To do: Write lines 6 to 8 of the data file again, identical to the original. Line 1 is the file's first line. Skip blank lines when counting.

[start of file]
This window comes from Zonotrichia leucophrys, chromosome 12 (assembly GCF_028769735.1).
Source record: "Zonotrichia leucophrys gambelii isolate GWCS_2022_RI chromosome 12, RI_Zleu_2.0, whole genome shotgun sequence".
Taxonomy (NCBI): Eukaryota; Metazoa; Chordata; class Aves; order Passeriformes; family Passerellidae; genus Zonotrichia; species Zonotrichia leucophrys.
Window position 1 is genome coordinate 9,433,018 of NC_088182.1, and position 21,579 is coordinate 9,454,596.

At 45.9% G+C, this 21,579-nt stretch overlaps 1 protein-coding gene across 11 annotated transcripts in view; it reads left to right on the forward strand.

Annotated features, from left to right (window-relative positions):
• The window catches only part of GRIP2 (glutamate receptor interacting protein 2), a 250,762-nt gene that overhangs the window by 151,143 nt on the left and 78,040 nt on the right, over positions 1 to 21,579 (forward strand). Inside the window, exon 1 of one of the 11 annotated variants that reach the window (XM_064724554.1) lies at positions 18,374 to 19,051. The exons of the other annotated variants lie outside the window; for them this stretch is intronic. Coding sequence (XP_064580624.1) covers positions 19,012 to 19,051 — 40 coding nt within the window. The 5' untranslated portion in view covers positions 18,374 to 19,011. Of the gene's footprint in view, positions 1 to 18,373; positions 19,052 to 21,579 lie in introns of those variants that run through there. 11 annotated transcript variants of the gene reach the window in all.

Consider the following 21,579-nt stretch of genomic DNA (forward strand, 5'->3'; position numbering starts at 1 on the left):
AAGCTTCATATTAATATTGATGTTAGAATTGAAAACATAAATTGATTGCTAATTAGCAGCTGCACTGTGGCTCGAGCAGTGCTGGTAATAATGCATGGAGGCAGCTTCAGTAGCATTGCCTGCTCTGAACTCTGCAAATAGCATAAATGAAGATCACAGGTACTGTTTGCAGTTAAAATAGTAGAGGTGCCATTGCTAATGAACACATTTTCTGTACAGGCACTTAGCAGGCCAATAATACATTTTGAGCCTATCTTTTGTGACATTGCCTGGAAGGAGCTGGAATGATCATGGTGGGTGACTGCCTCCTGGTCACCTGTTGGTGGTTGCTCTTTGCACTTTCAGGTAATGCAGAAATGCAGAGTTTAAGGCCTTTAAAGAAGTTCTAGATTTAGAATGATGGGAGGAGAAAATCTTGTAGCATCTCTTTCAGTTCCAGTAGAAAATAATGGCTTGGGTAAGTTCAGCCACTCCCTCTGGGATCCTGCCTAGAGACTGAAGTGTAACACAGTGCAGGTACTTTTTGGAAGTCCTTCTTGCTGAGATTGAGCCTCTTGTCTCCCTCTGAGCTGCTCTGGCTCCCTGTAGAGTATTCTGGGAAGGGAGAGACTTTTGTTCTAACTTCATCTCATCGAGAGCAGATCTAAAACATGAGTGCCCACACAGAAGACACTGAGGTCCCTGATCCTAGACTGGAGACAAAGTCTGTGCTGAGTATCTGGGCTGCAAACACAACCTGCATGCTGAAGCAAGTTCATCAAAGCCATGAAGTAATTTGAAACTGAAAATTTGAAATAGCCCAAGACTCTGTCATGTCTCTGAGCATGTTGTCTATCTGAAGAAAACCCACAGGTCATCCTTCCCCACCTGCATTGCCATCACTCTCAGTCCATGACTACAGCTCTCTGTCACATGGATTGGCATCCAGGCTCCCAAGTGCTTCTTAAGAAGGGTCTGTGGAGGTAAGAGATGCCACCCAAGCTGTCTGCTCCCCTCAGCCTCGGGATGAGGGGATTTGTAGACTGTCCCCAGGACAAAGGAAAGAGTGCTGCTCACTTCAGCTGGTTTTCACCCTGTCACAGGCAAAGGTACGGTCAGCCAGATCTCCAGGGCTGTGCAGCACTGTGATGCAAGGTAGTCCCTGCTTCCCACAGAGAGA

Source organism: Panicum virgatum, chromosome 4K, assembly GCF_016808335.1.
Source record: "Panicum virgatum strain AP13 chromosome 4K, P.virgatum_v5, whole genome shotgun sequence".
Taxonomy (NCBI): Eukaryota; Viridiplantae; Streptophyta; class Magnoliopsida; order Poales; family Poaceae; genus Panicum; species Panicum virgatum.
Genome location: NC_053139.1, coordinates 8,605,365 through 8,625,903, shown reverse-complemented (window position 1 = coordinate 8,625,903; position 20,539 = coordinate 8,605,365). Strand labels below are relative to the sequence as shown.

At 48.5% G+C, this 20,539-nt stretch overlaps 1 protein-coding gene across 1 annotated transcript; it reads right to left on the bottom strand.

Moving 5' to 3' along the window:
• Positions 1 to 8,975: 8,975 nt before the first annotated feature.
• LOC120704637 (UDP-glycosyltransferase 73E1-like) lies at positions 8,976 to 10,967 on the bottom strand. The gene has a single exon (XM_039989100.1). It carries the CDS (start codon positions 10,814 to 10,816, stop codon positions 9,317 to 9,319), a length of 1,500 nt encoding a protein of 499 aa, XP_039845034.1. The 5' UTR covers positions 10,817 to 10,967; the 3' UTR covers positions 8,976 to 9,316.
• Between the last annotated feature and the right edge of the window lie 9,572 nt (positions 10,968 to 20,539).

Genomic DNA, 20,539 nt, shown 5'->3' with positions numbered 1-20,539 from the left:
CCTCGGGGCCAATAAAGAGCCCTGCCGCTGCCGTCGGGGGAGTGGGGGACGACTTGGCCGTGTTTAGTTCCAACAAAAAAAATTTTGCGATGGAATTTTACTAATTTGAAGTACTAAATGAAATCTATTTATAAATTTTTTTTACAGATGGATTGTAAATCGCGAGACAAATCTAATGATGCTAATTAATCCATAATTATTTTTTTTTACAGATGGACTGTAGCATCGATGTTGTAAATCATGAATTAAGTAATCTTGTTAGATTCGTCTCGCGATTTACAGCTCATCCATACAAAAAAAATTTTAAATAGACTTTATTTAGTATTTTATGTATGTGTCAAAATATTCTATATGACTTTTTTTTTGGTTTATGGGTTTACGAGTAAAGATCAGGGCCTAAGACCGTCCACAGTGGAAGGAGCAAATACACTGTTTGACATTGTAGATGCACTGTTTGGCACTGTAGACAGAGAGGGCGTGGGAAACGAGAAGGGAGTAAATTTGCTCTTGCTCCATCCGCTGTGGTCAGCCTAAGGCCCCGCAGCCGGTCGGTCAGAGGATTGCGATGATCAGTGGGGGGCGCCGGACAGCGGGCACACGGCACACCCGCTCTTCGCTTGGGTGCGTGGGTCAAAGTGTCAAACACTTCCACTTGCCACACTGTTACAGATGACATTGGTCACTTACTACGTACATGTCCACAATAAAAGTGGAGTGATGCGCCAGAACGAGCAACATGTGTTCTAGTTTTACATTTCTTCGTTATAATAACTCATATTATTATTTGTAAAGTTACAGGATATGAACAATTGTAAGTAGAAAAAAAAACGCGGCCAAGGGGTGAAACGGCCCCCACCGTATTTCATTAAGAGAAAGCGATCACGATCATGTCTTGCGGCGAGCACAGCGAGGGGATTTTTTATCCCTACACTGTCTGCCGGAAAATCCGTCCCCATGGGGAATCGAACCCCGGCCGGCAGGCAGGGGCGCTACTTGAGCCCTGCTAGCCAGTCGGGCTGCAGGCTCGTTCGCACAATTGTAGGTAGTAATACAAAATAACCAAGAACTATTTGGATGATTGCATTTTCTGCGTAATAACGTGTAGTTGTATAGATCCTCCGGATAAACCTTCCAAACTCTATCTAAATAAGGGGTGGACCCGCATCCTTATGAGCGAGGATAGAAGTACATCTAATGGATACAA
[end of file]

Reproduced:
Annotated features, from left to right (window-relative positions):
• The window catches only part of GRIP2 (glutamate receptor interacting protein 2), a 250,762-nt gene that overhangs the window by 151,143 nt on the left and 78,040 nt on the right, over positions 1 to 21,579 (forward strand). Inside the window, exon 1 of one of the 11 annotated variants that reach the window (XM_064724554.1) lies at positions 18,374 to 19,051. The exons of the other annotated variants lie outside the window; for them this stretch is intronic. Coding sequence (XP_064580624.1) covers positions 19,012 to 19,051 — 40 coding nt within the window. The 5' untranslated portion in view covers positions 18,374 to 19,011. Of the gene's footprint in view, positions 1 to 18,373; positions 19,052 to 21,579 lie in introns of those variants that run through there. 11 annotated transcript variants of the gene reach the window in all.

Consider the following 21,579-nt stretch of genomic DNA (forward strand, 5'->3'; position numbering starts at 1 on the left):